The Irish health services will need strong leadership and management to ensure that when more resources become available they will result in better outcomes for patients, Health Minister, Dr. Leo Varadkar said when he presented the first HMI Leader Awards.
“The number of doctors and dentists employed by the HSE is at an all-time high, while the number of management and administrative staff is at an all time low and we should not be afraid to say that, when from time to time we hear the old mantra of “too many managers” rattled out.”
A total of 149 projects were entered for the awards, there were 26 shortlisted, seven finalists and nine received commendations.
Joint overall winners were Chatterbox by Elizabeth Downey and Carmel Feely, HSE, Cavan Monaghan and Cork Beats Stress by Jennifer Hayes, Department of Psychology, HSE, Cork.
The Minister said he would like to congratulate all those who were commended and won awards. “Thank you for the work you do across the health service and I would encourage you to keep up the good work in years to come,” he said.
HMI President, Mr. Derek Greene said the Institute was “blown away with the number of application and their quality. It shows what is good in the health services and the ingenuity and good work that goes on in the services,” he said.
The Minister said that the kind of reform and change he would like to see in the next couple of years was less revolutionary and more evolutionary change and less disruptive reform.
“The first reform is to get a realistic budget in place for next year which we can stick to. I am also very keen to do something to slow down the rise in the cost of health insurance which has caused so many people, especially young people, to drop their insurance, to reduce the cost of medicines and to do as much as we can to retain staff.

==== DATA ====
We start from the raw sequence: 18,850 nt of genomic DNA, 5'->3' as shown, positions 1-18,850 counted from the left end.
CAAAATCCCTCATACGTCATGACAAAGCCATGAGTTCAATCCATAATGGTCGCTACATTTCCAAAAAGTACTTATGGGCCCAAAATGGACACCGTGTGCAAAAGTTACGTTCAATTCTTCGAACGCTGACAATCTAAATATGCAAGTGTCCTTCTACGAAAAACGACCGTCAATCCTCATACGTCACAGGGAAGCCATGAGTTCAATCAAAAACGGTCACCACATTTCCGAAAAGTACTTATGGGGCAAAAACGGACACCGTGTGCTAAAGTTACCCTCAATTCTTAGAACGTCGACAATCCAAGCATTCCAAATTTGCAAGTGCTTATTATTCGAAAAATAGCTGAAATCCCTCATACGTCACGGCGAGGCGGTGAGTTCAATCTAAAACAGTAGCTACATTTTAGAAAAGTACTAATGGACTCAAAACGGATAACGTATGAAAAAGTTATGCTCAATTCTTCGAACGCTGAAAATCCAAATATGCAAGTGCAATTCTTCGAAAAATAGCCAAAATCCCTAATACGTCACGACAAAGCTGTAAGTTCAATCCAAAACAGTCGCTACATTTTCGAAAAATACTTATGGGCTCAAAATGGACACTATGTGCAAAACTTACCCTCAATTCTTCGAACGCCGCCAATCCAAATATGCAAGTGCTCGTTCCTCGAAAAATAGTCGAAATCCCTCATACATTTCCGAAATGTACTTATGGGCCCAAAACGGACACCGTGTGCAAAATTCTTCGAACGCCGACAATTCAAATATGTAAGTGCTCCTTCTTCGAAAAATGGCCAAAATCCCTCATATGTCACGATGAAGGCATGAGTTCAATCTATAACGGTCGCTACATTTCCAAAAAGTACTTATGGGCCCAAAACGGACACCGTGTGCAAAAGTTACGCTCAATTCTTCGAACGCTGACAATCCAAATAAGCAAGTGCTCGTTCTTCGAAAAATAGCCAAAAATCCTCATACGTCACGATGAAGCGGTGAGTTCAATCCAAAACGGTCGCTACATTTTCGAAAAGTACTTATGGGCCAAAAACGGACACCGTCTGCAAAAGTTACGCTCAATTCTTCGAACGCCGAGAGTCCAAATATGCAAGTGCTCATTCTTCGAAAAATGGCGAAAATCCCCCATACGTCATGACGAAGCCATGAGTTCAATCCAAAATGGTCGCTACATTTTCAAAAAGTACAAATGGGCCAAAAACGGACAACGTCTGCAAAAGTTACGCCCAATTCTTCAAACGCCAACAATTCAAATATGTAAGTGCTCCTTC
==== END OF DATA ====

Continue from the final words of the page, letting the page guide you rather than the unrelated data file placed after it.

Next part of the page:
The number of management and administrative staff is at an all time low
“There are things we need to do to build up our management corps and provide more help for education. We are currently in discussions on free GP care for the under 6s and the over 70s and we can then move on to other groups, probably more children and eventually the whole population.”
The Minister said that on the hospital side, the key reform was the hospital groups. “I would welcome your support in this. Before we can have public and private hospitals competing, we need to ensure public hospitals are competitive and move towards money follows the patient.
“We have five major capital programmes underway – the move of Holles Street to St. Vincent’s, the Central Mental Hospital to Portrane, the new Children’s Hospital and the Primary Care Programme for roughly one primary care centre every month and community nursing units.
“We are developing new strategy around delayed discharges. If I do get any additional monies, I am keen to do something there. There are about 700 delayed discharges in hospitals this evening. I am also very keen to make a reality of the unique health identifier and I am very personally committed to the whole Healthy Ireland strategy.”
The Minister said that healthcare was not easy at a time of budget constraints, rising demands and increasing expectation.
“The spending freeze has occurred at a time when rising demand from an aging populating and rising costs due to new medicines and technologies.
“In the last couple of years the health service has responded very well to these challenges. The length of stay has gone down, although waiting lists and trolley counts have been deteriorating in the last couple of months, but they are still better than they were three years ago when there was more money available.
“As the economy improves over the next couple of years I think we can look forward to better budgets and improving services.”